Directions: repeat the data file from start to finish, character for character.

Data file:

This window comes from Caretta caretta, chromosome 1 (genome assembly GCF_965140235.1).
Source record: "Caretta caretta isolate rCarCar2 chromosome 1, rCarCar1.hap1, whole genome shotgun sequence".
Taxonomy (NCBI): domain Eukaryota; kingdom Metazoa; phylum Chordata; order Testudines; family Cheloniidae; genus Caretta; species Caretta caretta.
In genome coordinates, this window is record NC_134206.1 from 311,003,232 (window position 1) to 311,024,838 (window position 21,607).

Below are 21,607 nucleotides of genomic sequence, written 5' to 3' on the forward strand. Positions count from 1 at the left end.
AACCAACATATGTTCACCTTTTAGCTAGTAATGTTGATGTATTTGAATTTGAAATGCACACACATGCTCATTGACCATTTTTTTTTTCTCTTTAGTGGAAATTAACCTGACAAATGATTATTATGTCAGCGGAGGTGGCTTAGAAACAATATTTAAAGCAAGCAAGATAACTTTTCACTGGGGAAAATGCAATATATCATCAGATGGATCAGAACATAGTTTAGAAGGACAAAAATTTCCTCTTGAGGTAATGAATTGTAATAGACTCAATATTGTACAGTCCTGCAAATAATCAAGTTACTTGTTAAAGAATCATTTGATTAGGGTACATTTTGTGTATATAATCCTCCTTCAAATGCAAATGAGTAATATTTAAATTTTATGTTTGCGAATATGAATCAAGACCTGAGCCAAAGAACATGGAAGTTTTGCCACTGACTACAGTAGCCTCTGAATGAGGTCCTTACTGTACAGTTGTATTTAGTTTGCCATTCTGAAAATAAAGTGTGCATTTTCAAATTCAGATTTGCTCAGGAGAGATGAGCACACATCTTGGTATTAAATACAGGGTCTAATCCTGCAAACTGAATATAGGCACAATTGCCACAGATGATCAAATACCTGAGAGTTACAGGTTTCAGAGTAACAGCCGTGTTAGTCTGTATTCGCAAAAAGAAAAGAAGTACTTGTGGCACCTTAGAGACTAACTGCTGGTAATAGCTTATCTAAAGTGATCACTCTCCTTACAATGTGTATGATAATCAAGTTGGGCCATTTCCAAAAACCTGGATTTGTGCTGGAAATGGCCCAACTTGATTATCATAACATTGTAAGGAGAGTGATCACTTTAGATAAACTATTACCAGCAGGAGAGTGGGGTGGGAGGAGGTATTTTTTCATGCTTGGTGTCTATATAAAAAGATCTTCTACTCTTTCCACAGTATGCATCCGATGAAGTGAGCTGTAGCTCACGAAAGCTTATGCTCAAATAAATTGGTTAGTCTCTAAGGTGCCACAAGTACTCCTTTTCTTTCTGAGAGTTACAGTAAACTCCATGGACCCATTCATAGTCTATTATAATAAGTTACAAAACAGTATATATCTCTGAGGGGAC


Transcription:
This window comes from Caretta caretta, chromosome 1 (genome assembly GCF_965140235.1).
Source record: "Caretta caretta isolate rCarCar2 chromosome 1, rCarCar1.hap1, whole genome shotgun sequence".
Taxonomy (NCBI): domain Eukaryota; kingdom Metazoa; phylum Chordata; order Testudines; family Cheloniidae; genus Caretta; species Caretta caretta.
In genome coordinates, this window is record NC_134206.1 from 311,003,232 (window position 1) to 311,024,838 (window position 21,607).

Below are 21,607 nucleotides of genomic sequence, written 5' to 3' on the forward strand. Positions count from 1 at the left end.
AACCAACATATGTTCACCTTTTAGCTAGTAATGTTGATGTATTTGAATTTGAAATGCACACACATGCTCATTGACCATTTTTTTTTTCTCTTTAGTGGAAATTAACCTGACAAATGATTATTATGTCAGCGGAGGTGGCTTAGAAACAATATTTAAAGCAAGCAAGATAACTTTTCACTGGGGAAAATGCAATATATCATCAGATGGATCAGAACATAGTTTAGAAGGACAAAAATTTCCTCTTGAGGTAATGAATTGTAATAGACTCAATATTGTACAGTCCTGCAAATAATCAAGTTACTTGTTAAAGAATCATTTGATTAGGGTACATTTTGTGTATATAATCCTCCTTCAAATGCAAATGAGTAATATTTAAATTTTATGTTTGCGAATATGAATCAAGACCTGAGCCAAAGAACATGGAAGTTTTGCCACTGACTACAGTAGCCTCTGAATGAGGTCCTTACTGTACAGTTGTATTTAGTTTGCCATTCTGAAAATAAAGTGTGCATTTTCAAATTCAGATTTGCTCAGGAGAGATGAGCACACATCTTGGTATTAAATACAGGGTCTAATCCTGCAAACTGAATATAGGCACAATTGCCACAGATGATCAAATACCTGAGAGTTACAGGTTTCAGAGTAACAGCCGTGTTAGTCTGTATTCGCAAAAAGAAAAGAAGTACTTGTGGCACCTTAGAGACTAACTGCTGGTAATAGCTTATCTAAAGTGATCACTCTCCTTACAATGTGTATGATAATCAAGTTGGGCCATTTCCAAAAACCTGGATTTGTGCTGGAAATGGCCCAACTTGATTATCATAACATTGTAAGGAGAGTGATCACTTTAGATAAACTATTACCAGCAGGAGAGTGGGGTGGGAGGAGGTATTTTTTCATGCTTGGTGTCTATATAAAAAGATCTTCTACTCTTTCCACAGTATGCATCCGATGAAGTGAGCTGTAGCTCACGAAAGCTTATGCTCAAATAAATTGGTTAGTCTCTAAGGTGCCACAAGTACTCCTTTTCTTTCTGAGAGTTACAGTAAACTCCATGGACCCATTCATAGTCTATTATAATAAGTTACAAAACAGTATATATCTCTGAGGGGAC